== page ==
Observer column: 24 December 2018
This New Year, councils have a lot to cope with. As well as increased demands on their services, with homelessness in particular rocketing, there have been huge cuts to central government grants. And after this coming year, we're looking into an unknown future.
In Hastings, the borough council has had its government grants cut from £10m in 2010 to less than £2m, meaning we've lost over £40m in total from an annual budget of around £14m. This has been mitigated by income generation from commercial property purchases and other initiatives, but there have still been service cuts and job losses - eight years ago, Hastings Council had 600 employees. Now it has about 350.
Over the past four years, we've had an 'agreed settlement' for the money we get from government, so we knew what cuts were coming. For the 2019-20 budget, there are some very big cuts we'll have to make. We need to reduce spending by around £1.5m to make the books balance, although we might have to use reserves to achieve that. To plan the budget for the following year, we're assuming that government grants will disappear, and we'll be given no additional funding. That means we have a £3m budget gap emerging. But we're guessing. The government is carrying out several public sector spending reviews next year - they might mean we get more, or we might get even less, because we might not be allowed to keep as much of our business rates as we do now.
Despite these huge cuts, Hastings Council has managed to protect the poorest people in our community. We are one of only nine (out of 419) councils that still provide 100% Council Tax reduction for people on out-of-work benefits. I will be proposing to the January Cabinet meeting that we maintain this for 2019-20. We will probably be the only council in the country to do this.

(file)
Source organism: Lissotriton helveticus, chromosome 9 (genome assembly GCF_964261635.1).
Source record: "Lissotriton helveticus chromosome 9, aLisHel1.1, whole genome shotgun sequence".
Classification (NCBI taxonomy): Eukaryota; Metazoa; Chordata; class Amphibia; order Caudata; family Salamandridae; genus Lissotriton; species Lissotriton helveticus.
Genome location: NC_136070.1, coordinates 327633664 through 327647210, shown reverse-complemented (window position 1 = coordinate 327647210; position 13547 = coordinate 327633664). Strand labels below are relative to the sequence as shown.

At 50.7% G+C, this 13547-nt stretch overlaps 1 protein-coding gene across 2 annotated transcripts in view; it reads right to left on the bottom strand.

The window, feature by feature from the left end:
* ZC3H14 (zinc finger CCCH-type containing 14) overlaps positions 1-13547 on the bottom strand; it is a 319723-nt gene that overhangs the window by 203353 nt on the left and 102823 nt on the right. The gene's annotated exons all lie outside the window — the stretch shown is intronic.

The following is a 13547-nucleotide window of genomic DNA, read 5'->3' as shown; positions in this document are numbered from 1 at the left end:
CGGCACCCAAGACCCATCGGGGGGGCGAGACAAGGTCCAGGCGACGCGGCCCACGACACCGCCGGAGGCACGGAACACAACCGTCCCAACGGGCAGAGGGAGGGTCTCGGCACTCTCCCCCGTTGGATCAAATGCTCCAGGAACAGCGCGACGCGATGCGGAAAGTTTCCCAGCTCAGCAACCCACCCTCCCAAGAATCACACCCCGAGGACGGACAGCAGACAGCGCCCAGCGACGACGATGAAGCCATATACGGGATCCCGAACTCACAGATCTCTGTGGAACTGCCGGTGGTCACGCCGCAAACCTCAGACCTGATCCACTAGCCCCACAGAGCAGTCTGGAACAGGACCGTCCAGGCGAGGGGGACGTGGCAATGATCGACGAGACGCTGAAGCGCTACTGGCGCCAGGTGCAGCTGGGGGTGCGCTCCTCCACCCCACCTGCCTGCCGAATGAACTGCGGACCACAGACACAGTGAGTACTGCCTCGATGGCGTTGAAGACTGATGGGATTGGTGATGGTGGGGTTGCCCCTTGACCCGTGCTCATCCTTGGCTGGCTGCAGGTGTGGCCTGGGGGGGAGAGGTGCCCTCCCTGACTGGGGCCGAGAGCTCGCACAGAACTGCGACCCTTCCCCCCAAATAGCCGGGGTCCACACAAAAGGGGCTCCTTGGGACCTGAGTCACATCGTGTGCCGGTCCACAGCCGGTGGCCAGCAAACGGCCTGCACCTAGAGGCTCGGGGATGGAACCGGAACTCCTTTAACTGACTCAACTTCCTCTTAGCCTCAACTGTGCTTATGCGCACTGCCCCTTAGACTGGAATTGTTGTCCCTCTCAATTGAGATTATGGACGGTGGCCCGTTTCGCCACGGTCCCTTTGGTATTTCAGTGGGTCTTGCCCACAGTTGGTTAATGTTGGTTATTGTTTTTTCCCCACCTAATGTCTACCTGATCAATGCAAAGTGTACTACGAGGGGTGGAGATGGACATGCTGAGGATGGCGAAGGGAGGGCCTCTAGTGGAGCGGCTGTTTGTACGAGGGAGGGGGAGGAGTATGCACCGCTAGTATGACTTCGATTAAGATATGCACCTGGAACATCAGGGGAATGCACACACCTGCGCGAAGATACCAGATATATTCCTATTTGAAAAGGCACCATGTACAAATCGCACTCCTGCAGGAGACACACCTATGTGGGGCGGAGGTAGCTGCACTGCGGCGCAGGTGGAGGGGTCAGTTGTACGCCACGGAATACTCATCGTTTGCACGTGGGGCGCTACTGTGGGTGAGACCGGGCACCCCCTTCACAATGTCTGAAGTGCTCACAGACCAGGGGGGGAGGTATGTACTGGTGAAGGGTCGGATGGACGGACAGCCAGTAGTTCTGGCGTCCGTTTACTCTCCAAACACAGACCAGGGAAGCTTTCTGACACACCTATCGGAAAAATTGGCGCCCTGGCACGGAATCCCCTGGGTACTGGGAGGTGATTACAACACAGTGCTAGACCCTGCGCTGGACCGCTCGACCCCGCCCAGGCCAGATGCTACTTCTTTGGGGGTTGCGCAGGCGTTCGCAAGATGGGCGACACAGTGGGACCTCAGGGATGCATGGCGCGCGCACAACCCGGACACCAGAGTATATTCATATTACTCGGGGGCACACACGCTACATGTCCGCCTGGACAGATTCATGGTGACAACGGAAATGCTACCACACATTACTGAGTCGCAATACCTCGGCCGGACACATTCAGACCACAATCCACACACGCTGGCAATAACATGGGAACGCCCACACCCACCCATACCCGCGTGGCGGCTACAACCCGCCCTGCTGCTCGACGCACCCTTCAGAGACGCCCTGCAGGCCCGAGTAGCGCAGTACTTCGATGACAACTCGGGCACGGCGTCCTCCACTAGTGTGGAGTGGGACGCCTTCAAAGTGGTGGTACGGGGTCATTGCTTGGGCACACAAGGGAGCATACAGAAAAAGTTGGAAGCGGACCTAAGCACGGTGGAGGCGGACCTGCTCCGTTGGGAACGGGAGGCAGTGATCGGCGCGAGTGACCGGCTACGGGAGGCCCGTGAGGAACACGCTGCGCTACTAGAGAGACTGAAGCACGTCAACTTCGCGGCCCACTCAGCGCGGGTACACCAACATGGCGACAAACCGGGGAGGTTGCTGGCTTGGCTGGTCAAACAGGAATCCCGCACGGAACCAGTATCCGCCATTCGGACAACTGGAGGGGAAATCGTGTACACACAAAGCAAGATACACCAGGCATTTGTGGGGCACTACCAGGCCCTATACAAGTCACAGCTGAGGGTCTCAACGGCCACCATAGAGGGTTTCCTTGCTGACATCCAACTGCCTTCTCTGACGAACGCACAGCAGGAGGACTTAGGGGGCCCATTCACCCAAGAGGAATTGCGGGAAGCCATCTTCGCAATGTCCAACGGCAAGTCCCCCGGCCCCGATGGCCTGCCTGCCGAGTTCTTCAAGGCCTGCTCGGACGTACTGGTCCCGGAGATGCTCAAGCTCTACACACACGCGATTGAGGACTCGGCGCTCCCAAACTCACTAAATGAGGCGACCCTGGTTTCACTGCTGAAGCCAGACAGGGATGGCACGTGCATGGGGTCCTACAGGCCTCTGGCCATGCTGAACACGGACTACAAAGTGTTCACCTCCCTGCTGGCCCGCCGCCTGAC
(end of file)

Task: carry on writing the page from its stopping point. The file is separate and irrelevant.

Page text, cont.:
Fortunately, Hastings Council has been very good at bidding for, and winning, money from external funding sources, which allow us to complete 'one-off' projects. During 2017, we secured £6.7m in competitive external funding, with around £3.2m coming from the EU. These grants have paid for improvements to the seafront for example, including new kiosks and the award-winning Bottle Alley lighting scheme. During the coming year, we'll be building a new visitor centre at the country park, and a new decorative and play feature in the old White Rock fountains. We can also embark on projects that pay for themselves, such as the selective licensing scheme that's brought about big improvements in the private rented sector, or the proposed redevelopment of White Rock Gardens and Bohemia Quarter, to include a new leisure centre and performance venue. We'll also be doing as much as we can to help combat climate change, including a programme of sustainable energy generation and a review of our local plan to introduce more rigorous standards for building energy efficient homes. And in June, our new in-house street cleaning service will get started, bringing better standards of cleanliness and responsiveness throughout the borough.
These are tough times for local government. And we face a future that is not just uncertain, but unknown. Nevertheless, we'll continue to do all we can to provide quality services, as well as looking for ways to make improvements to the borough, and keep it special for those who live, work and visit here.
Council Leader's column